What is a 341 Meeting in a Bankruptcy Case?

Whether you file for Chapter 7 or Chapter 13 bankruptcy or your business files for a Chapter 11 bankruptcy, one of the first events that occurs is the 341(A) meeting of creditors, or what most people refer to as a 341 meeting. The U.S. Bankruptcy Code requires that bankruptcy filers attend this meeting so that they can answer questions from the bankruptcy trustee and any creditors that appear at the meeting. Creditors are the people or entities to whom you owe debts. You and all your creditors listed in your bankruptcy petition will receive notice by mail of the date, time, and location of the 341 meeting. In many cases, the trustee will schedule multiple 341 meetings at roughly the same time, so you may be one of many bankruptcy filers present at the meeting, as well as attorneys and creditors.

Who Attends the 341 Meeting?

All filers in Chapter 7 and Chapter 13 bankruptcy proceedings must attend a 341 meeting as one of the requirements to get a bankruptcy discharge. In Chapter 7 and Chapter 13 bankruptcies, the trustee assigned to your case will attend the hearing. In a Chapter 11 bankruptcy proceeding, a representative of the United States Trustee will attend the hearing.

In most cases, a 341 meeting takes place within three to six weeks of filing for bankruptcy. You generally must attend the 341 meeting in person and you also can have your attorney present. If you and your spouse have filed a joint bankruptcy, then you both must attend the 341 meeting. If your business has filed for bankruptcy, then an officer who is responsible for the business must attend the meeting. If you file for bankruptcy and then fail to show up at the 341 meeting, then the court could dismiss your bankruptcy filing. Creditors, however, may or may not appear at a 341 meeting. In the case of a Chapter 11 bankruptcy proceeding, the U.S. Trustee can appoint a creditor committee, which usually consists of the seven largest unsecured creditors of the business. This committee can investigate the debtor’s actions and business operations and help formulate a reorganization plan for the business.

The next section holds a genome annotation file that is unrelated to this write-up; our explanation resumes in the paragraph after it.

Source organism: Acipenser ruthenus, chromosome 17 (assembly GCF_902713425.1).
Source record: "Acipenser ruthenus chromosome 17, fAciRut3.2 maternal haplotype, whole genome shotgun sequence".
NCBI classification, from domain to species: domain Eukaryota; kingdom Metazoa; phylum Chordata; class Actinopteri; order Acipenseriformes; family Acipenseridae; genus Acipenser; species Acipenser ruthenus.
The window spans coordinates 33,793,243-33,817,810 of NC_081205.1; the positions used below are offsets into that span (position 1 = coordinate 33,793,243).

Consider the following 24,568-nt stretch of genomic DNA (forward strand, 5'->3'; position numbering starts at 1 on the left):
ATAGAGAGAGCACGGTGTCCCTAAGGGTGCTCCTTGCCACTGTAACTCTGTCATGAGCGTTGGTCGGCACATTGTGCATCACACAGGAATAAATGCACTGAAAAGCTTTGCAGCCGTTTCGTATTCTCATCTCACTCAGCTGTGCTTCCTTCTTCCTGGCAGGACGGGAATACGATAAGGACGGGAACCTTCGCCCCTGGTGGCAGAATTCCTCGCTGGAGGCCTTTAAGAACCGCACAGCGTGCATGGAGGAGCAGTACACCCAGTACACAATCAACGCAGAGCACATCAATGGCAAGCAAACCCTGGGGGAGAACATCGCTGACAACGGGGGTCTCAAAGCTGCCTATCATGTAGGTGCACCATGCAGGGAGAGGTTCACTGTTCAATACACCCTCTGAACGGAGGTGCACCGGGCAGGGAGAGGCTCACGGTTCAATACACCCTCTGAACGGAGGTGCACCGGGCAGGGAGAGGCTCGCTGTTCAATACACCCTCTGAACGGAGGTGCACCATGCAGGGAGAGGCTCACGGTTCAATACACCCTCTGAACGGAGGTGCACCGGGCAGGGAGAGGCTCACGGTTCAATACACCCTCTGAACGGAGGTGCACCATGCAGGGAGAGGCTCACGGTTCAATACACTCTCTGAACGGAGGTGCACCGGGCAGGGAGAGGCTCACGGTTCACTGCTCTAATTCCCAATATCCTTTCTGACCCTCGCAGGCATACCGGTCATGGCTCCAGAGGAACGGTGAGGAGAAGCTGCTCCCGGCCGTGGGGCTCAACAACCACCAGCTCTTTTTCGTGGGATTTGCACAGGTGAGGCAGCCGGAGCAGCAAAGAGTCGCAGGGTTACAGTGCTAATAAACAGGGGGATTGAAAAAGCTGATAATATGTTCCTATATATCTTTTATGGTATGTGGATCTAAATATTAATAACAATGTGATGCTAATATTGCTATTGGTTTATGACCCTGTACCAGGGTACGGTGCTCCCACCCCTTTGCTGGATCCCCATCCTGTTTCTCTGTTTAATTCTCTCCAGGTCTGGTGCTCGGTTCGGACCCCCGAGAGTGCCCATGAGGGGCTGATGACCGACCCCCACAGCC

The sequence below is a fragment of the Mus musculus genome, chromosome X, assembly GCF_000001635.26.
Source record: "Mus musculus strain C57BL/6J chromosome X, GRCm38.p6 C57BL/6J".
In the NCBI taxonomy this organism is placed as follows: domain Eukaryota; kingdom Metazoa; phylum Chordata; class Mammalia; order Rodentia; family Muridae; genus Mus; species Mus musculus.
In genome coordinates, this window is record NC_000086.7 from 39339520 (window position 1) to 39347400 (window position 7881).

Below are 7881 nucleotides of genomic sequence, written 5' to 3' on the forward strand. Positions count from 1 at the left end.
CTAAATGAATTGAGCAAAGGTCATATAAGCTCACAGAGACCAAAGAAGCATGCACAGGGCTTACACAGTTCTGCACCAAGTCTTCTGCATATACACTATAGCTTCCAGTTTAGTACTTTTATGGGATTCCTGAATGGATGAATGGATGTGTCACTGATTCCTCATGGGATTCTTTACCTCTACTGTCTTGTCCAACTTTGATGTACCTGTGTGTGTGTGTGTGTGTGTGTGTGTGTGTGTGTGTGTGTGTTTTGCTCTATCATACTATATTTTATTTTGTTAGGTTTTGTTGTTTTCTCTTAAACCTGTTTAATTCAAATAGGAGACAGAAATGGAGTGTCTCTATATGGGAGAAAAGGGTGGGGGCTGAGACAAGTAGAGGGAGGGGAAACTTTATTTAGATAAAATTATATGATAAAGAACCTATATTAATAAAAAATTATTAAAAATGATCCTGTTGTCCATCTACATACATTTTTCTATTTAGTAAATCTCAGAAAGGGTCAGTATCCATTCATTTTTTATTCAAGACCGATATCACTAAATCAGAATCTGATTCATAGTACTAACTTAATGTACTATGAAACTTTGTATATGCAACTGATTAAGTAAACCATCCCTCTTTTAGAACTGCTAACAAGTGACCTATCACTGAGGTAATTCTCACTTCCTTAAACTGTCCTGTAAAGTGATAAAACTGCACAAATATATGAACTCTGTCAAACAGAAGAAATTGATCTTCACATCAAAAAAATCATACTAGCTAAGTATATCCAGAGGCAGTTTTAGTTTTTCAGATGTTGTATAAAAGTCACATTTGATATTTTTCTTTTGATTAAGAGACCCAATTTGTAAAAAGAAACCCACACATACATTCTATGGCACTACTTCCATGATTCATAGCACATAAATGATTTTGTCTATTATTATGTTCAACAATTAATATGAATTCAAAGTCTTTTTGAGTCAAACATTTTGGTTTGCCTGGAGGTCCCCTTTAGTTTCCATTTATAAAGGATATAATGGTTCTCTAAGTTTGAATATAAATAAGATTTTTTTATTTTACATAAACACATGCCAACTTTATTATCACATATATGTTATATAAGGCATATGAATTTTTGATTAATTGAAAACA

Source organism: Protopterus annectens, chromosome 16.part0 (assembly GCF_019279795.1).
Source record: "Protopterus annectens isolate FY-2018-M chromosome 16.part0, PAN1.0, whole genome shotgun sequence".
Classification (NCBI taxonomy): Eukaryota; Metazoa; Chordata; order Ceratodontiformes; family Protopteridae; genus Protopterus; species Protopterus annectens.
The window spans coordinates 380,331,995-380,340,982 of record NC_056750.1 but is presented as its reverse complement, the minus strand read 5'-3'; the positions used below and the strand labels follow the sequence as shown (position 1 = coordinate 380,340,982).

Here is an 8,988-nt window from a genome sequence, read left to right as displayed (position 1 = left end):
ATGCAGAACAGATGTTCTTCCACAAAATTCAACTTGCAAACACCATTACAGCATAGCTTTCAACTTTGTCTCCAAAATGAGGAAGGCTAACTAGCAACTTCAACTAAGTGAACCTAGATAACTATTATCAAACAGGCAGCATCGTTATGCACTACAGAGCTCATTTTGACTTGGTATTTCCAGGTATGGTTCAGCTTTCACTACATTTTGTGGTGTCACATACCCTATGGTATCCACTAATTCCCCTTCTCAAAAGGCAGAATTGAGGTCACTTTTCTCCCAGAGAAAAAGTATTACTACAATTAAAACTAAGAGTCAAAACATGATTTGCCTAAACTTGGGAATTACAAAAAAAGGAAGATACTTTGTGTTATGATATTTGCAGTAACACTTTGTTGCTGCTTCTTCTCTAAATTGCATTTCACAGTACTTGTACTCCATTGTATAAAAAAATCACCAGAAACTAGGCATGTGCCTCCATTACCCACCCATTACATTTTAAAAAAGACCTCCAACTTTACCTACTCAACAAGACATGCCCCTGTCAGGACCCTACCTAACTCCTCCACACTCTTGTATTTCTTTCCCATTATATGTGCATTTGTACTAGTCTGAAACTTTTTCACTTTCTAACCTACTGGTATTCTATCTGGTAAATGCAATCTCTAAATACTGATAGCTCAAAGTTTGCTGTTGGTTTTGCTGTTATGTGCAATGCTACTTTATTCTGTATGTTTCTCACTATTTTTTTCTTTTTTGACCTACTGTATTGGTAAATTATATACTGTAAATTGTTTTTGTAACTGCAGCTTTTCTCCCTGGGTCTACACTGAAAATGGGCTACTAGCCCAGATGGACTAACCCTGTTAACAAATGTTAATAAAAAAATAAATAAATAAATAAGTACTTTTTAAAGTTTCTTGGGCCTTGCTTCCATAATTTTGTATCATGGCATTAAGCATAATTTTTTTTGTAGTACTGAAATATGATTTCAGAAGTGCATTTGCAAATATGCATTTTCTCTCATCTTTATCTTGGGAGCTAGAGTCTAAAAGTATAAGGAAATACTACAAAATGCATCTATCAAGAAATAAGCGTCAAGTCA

What Happens at the 341 Meeting?

The meeting starts with the bankruptcy checking your identification and swearing you in under oath, which means that you are swearing to tell the truth if the trustee or a creditor asks a question of you. The trustee presides over or runs the 341 meeting. He or she will start by asking you questions to make sure that you understand the bankruptcy process and that you have fully reviewed all the bankruptcy paperwork that you have filed with the court.

If no creditors appear at your 341 meeting and the trustee sees nothing unusual in your bankruptcy paperwork, the remainder of the meeting will go quickly. In most cases, creditors do not bother appearing at 341 meetings, which means that your meeting is likely to be quick and uneventful. As a result, 341 meetings can last as little as 15 minutes.

During the meeting, the trustee can ask you questions to clarify the information listed in your bankruptcy filings, determine how you valued a certain asset or piece of property, and get more details about any recent transfers of property. Your attorney will meet with you and go over the questions that the trustee is likely to act well in advance of your 341 meeting.

Creditors can appear at the 341 meeting to observe the proceedings if they choose. They also may appear if they suspect that you are hiding or have inappropriately transferred money or assets, misstating your income, or otherwise committing fraud in some way.

Secured creditors also may appear at a 341 meeting to ask you how you intend to handle a specific asset and debt in light of your bankruptcy proceedings. A secured debt is a loan that is secured by an asset, such as a vehicle or a home. For instance, a mortgage loan is a secured debt because it is secured by your house, and a car loan is secured by your car. In other words, if you fail to pay the debt, the creditor can take the home from you. At a 341 meeting, the secured creditor may ask you if you intend to continue paying the secured debt or give up the property to the creditor. In a bankruptcy proceeding, you can give up the asset secured by the debt, which is typical when you are unable to pay the debt. In some cases, however, you may have enough income to continue making payments toward the debt so that you can keep the asset secured by the debt.

Get the Legal Advice that You Need Today

At LBE Law Firm, we provide personalized legal advocacy services for individuals on a variety of issues, including bankruptcy proceedings. We will examine your situation for any evidence of consumer protection and Fair Debt Collection Practices Act violations as we prepare your bankruptcy case. We will advise you of your legal rights with respect to creditors and take all measures necessary to protect your interests. LBE Law Firm also represents clients in other legal matters, such as immigration cases, family law, business law, and estate planning. Call, text, or use WhatsApp to contact our office at +1.424.273.5501. You also can reach us via email at info@lbelawfirm.com.

Previous Post
Governor Newsom Signs Bill to Increase Homestead Exemptions in Bankruptcy Proceedings
Menu